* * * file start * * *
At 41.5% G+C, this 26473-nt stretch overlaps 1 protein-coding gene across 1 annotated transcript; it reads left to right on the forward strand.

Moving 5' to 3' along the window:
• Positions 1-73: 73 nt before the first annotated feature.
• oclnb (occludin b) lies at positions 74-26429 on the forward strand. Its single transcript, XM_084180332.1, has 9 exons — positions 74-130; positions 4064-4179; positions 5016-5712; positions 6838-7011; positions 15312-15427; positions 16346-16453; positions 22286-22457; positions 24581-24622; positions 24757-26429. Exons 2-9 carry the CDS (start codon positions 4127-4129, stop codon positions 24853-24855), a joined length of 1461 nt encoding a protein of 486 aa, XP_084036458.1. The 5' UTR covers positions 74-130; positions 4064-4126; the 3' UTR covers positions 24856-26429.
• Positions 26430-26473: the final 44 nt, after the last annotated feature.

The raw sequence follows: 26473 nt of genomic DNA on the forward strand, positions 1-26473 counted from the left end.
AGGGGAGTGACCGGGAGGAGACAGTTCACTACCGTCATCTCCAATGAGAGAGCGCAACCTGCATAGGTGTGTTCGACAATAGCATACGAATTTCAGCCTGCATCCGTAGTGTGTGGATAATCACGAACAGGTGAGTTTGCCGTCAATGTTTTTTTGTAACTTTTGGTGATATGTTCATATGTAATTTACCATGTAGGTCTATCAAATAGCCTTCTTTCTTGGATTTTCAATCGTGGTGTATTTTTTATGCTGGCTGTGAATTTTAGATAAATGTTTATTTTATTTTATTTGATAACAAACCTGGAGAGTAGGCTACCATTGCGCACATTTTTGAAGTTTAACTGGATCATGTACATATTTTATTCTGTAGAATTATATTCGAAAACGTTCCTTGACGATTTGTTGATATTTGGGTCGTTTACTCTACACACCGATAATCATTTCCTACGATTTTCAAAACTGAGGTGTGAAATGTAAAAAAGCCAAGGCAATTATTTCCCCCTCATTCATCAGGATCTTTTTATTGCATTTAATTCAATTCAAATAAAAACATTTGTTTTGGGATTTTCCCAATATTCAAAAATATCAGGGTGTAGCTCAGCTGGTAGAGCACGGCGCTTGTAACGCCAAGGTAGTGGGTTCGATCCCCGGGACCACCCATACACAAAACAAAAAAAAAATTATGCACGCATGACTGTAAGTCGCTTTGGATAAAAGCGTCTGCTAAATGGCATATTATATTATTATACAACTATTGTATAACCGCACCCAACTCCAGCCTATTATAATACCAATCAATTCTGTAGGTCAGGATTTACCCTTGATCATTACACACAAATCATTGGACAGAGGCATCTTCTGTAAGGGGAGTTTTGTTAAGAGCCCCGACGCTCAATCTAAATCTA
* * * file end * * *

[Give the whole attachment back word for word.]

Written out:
At 41.5% G+C, this 26473-nt stretch overlaps 1 protein-coding gene across 1 annotated transcript; it reads left to right on the forward strand.

Moving 5' to 3' along the window:
• Positions 1-73: 73 nt before the first annotated feature.
• oclnb (occludin b) lies at positions 74-26429 on the forward strand. Its single transcript, XM_084180332.1, has 9 exons — positions 74-130; positions 4064-4179; positions 5016-5712; positions 6838-7011; positions 15312-15427; positions 16346-16453; positions 22286-22457; positions 24581-24622; positions 24757-26429. Exons 2-9 carry the CDS (start codon positions 4127-4129, stop codon positions 24853-24855), a joined length of 1461 nt encoding a protein of 486 aa, XP_084036458.1. The 5' UTR covers positions 74-130; positions 4064-4126; the 3' UTR covers positions 24856-26429.
• Positions 26430-26473: the final 44 nt, after the last annotated feature.

The raw sequence follows: 26473 nt of genomic DNA on the forward strand, positions 1-26473 counted from the left end.
AGGGGAGTGACCGGGAGGAGACAGTTCACTACCGTCATCTCCAATGAGAGAGCGCAACCTGCATAGGTGTGTTCGACAATAGCATACGAATTTCAGCCTGCATCCGTAGTGTGTGGATAATCACGAACAGGTGAGTTTGCCGTCAATGTTTTTTTGTAACTTTTGGTGATATGTTCATATGTAATTTACCATGTAGGTCTATCAAATAGCCTTCTTTCTTGGATTTTCAATCGTGGTGTATTTTTTATGCTGGCTGTGAATTTTAGATAAATGTTTATTTTATTTTATTTGATAACAAACCTGGAGAGTAGGCTACCATTGCGCACATTTTTGAAGTTTAACTGGATCATGTACATATTTTATTCTGTAGAATTATATTCGAAAACGTTCCTTGACGATTTGTTGATATTTGGGTCGTTTACTCTACACACCGATAATCATTTCCTACGATTTTCAAAACTGAGGTGTGAAATGTAAAAAAGCCAAGGCAATTATTTCCCCCTCATTCATCAGGATCTTTTTATTGCATTTAATTCAATTCAAATAAAAACATTTGTTTTGGGATTTTCCCAATATTCAAAAATATCAGGGTGTAGCTCAGCTGGTAGAGCACGGCGCTTGTAACGCCAAGGTAGTGGGTTCGATCCCCGGGACCACCCATACACAAAACAAAAAAAAAATTATGCACGCATGACTGTAAGTCGCTTTGGATAAAAGCGTCTGCTAAATGGCATATTATATTATTATACAACTATTGTATAACCGCACCCAACTCCAGCCTATTATAATACCAATCAATTCTGTAGGTCAGGATTTACCCTTGATCATTACACACAAATCATTGGACAGAGGCATCTTCTGTAAGGGGAGTTTTGTTAAGAGCCCCGACGCTCAATCTAAATCTA